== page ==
I have now made a study of this. I think it ranks with Kinsey. My study has focused on Geoff and Digby, who are brother and sister bantams. The reasons for their names are irrelevant and Digby does not know she has a man’s name so my study is not in any way predjudiced by avian feelings of gender dysmorphia. Just take it that Geoff is a cockerel and Digby is his female sibling and they arrived here aged about six weeks having been raised from egg on a sofa by the children of a Hastings osteopath.
I have also taken into account the fact that they were raised by humans, and that they had different names then. Since they came here they have never responded to any name – old or new – or shown any interest other than aggression (Geoff) or fear (Digby) in humans. So I reckon their upbringing has left no imprint other than their awareness of each other.
This is where it gets interesting. Geoff, being a cockerel, is a) loud and b) rude. Go into his run and he will attack you. He doesn’t care that you’re six feet tall, can run fast, carry a big stick and weigh about 500 times what he does. He still attacks you. Mainly your feet. So he gets ten out of ten for blind courage. He’s also survived several assaults by Mabel who can kill a rat in a nano second but has yet to kill him.
Digby is even smaller. Given that they are bantams and therefore much smaller than normal chickens, and of a breed that is particularly small anyway, she is like a tiny black pigeon.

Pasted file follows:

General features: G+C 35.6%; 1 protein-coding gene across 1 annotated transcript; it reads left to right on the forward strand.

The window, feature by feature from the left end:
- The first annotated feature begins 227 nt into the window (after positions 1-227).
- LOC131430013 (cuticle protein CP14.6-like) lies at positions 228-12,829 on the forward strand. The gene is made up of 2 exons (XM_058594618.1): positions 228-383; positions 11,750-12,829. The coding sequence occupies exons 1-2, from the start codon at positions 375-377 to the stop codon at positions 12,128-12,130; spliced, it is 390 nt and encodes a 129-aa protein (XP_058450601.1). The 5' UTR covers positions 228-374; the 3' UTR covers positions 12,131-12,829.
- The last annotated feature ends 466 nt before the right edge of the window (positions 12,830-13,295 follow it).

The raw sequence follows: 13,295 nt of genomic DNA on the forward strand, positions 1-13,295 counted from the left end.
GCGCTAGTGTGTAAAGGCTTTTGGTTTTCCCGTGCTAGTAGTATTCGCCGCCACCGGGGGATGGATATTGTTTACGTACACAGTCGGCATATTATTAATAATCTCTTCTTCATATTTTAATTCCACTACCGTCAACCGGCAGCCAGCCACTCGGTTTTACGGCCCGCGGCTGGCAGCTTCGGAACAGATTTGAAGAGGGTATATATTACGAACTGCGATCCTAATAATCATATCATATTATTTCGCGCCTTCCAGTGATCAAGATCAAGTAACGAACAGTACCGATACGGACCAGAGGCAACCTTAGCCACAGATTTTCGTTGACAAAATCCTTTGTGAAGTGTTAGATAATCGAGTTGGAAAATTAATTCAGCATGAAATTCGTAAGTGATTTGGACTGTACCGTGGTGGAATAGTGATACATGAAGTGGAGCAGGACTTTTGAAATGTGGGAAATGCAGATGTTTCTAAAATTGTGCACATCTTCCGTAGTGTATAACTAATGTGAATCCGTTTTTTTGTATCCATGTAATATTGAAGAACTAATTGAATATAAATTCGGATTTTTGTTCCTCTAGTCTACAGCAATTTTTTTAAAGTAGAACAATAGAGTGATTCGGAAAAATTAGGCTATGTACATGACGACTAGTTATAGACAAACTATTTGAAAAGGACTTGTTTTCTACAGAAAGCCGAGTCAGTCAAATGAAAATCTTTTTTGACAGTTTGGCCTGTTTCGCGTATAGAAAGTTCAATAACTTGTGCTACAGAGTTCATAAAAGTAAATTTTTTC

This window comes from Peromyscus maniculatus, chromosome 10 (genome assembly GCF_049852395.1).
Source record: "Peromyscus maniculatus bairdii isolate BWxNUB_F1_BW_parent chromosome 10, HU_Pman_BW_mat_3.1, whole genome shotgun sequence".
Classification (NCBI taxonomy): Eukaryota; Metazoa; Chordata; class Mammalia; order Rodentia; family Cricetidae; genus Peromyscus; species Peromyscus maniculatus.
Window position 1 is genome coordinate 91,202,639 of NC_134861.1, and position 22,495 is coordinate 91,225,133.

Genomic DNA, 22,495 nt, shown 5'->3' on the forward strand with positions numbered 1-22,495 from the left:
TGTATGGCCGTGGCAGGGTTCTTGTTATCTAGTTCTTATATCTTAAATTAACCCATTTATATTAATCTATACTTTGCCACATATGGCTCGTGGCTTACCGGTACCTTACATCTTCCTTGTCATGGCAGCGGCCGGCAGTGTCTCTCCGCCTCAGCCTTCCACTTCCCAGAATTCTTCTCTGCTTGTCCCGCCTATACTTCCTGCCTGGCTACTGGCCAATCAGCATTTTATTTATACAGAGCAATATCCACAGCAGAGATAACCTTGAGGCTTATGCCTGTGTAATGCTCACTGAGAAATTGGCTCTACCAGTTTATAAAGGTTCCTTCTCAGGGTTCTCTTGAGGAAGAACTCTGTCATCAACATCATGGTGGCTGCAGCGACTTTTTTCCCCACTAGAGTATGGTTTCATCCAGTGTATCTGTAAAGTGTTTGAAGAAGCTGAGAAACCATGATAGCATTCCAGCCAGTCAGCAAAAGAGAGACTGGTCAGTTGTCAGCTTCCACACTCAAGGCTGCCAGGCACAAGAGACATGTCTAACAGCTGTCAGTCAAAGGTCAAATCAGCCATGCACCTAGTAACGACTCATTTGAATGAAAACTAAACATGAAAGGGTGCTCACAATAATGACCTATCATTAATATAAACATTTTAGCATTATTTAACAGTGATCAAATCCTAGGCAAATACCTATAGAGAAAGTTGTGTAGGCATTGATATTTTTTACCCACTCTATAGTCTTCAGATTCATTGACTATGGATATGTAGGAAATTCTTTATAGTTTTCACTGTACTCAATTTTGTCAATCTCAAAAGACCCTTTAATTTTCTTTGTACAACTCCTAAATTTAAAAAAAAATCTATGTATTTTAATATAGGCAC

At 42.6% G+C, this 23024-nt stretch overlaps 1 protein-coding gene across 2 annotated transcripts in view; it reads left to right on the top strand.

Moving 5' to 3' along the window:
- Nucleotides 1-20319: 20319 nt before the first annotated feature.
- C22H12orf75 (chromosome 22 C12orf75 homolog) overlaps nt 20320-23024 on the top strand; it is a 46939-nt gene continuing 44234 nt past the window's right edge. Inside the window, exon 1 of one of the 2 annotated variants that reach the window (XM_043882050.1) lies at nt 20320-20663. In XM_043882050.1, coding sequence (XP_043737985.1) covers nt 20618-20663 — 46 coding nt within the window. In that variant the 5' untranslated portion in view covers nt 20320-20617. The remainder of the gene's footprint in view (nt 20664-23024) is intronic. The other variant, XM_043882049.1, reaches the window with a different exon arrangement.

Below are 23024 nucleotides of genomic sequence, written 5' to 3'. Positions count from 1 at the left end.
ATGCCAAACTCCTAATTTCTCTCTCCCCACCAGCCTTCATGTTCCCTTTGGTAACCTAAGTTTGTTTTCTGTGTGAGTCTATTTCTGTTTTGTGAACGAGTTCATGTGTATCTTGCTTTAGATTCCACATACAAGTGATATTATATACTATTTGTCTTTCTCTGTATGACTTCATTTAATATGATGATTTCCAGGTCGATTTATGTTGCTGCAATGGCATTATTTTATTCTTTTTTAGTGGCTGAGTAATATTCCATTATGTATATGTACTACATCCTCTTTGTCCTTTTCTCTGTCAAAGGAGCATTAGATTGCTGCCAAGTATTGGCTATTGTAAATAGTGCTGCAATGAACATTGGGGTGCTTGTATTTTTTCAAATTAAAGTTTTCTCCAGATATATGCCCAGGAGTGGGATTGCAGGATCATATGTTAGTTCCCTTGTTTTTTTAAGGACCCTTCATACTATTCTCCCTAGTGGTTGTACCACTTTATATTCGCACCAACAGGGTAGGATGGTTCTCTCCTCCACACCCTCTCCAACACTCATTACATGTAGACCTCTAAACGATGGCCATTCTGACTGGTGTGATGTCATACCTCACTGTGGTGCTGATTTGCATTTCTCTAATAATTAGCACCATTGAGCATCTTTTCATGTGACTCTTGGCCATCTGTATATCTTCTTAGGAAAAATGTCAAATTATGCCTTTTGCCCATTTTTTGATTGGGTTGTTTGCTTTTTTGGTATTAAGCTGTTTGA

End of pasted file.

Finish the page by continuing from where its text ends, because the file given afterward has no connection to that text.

Their relationship is very interesting. Digby follows Geoff everywhere, all the time. He can be racing up and down the inside of his run ‘protecting’ the others as we walk past and she will race along behind him. He can leap on top of one of the others and give her a violent shagging and she will still hang around hoping for some attention.
He can even jump her, crush her completely under his (comparatively) vast weight, give her a good seeing to, and she’ll limp to her feet and stagger after him. And at night, in their coop, she sleeps completely cocooned under his wing while he stares fiercely at the door in case an intruder – like a fox – should need killing.
So – love and sex. Need and protection. Incest. And egg laying. There are lessons here, but I’m not sure what they are.
We're on Instagram.
Follow us for the latest updates, stories, reviews and much more.